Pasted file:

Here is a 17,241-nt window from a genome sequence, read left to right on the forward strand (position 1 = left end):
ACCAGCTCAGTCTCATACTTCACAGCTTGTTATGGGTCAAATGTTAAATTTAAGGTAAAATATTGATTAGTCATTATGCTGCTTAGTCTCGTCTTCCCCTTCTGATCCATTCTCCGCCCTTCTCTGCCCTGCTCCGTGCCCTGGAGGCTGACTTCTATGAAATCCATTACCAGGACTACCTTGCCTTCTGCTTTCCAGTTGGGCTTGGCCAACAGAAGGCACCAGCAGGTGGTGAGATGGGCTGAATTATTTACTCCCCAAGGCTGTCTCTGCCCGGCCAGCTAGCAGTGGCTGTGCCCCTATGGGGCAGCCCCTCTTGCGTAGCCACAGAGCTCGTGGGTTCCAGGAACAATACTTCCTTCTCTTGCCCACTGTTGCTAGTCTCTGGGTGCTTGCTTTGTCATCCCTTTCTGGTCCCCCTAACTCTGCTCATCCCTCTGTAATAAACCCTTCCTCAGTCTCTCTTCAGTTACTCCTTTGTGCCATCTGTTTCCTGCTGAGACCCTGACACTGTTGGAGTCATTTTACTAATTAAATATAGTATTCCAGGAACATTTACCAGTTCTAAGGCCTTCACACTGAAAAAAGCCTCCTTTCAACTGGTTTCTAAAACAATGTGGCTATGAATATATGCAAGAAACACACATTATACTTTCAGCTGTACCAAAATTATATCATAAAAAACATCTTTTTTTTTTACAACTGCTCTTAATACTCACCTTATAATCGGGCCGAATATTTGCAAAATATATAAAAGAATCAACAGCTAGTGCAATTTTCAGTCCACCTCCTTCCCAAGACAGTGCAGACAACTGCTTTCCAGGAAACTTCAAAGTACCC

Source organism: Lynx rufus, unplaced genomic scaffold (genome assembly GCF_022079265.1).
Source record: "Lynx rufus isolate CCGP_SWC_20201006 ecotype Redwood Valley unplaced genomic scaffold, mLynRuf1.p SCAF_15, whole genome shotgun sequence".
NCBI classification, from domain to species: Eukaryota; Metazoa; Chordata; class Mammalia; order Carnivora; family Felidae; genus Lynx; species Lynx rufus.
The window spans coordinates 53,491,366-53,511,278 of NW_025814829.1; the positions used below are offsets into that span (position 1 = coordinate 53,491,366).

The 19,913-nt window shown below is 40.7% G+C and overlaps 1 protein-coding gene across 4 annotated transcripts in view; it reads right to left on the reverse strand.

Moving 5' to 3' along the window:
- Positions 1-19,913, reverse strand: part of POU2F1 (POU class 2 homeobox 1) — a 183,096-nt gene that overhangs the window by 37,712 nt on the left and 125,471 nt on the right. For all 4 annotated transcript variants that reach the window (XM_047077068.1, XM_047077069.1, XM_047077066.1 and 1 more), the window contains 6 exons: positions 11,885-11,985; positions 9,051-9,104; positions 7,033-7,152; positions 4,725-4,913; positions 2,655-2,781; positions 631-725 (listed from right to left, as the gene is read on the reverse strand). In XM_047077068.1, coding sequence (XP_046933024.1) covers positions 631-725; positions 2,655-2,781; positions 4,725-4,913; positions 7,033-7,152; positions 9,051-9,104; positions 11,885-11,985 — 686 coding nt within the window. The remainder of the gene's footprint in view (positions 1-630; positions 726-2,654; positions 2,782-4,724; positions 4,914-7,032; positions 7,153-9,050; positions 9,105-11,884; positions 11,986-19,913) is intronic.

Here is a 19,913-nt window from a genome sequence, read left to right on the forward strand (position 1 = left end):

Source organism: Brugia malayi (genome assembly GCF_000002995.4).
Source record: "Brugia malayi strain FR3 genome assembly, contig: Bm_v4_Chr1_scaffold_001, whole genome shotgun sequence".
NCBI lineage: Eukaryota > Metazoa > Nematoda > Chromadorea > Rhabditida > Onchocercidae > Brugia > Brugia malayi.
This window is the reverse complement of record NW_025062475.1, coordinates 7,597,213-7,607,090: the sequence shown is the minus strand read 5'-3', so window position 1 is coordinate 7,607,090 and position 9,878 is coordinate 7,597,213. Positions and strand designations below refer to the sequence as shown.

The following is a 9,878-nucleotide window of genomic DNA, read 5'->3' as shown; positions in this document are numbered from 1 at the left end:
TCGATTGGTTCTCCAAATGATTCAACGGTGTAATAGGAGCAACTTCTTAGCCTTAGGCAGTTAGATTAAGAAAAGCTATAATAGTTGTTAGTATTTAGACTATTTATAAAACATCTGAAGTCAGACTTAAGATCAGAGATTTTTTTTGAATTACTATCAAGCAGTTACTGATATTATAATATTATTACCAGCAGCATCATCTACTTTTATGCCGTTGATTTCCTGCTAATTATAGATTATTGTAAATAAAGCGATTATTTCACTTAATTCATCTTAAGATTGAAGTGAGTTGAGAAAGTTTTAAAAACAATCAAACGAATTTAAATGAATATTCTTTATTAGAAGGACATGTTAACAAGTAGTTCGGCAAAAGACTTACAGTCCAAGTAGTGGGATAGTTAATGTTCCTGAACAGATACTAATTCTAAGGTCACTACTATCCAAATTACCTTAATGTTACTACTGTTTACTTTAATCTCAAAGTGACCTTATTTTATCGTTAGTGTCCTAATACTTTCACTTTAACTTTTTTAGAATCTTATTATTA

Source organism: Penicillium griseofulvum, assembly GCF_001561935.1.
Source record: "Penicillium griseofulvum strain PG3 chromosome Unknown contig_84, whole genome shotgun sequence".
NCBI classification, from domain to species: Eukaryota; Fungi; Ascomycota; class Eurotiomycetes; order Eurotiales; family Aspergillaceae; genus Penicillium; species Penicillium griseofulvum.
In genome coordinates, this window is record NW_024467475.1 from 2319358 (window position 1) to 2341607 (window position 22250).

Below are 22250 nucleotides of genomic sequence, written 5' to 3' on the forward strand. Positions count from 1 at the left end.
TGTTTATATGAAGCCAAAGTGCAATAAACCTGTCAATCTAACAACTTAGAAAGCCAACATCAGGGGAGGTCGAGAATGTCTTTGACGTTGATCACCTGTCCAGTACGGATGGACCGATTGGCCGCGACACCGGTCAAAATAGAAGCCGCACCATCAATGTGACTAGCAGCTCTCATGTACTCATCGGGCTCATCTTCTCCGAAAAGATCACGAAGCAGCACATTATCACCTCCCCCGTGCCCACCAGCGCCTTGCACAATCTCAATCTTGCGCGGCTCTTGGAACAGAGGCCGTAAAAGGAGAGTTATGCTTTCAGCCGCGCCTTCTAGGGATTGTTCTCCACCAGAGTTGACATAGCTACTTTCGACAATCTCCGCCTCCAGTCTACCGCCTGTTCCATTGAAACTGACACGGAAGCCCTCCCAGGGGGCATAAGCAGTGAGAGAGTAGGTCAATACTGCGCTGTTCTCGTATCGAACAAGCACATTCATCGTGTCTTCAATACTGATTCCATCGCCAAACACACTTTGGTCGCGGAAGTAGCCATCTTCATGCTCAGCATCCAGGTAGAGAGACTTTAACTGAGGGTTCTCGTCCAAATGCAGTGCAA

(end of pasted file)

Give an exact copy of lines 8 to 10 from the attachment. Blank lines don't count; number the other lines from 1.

Moving 5' to 3' along the window:
- Positions 1-19,913, reverse strand: part of POU2F1 (POU class 2 homeobox 1) — a 183,096-nt gene that overhangs the window by 37,712 nt on the left and 125,471 nt on the right. For all 4 annotated transcript variants that reach the window (XM_047077068.1, XM_047077069.1, XM_047077066.1 and 1 more), the window contains 6 exons: positions 11,885-11,985; positions 9,051-9,104; positions 7,033-7,152; positions 4,725-4,913; positions 2,655-2,781; positions 631-725 (listed from right to left, as the gene is read on the reverse strand). In XM_047077068.1, coding sequence (XP_046933024.1) covers positions 631-725; positions 2,655-2,781; positions 4,725-4,913; positions 7,033-7,152; positions 9,051-9,104; positions 11,885-11,985 — 686 coding nt within the window. The remainder of the gene's footprint in view (positions 1-630; positions 726-2,654; positions 2,782-4,724; positions 4,914-7,032; positions 7,153-9,050; positions 9,105-11,884; positions 11,986-19,913) is intronic.

Here is a 19,913-nt window from a genome sequence, read left to right on the forward strand (position 1 = left end):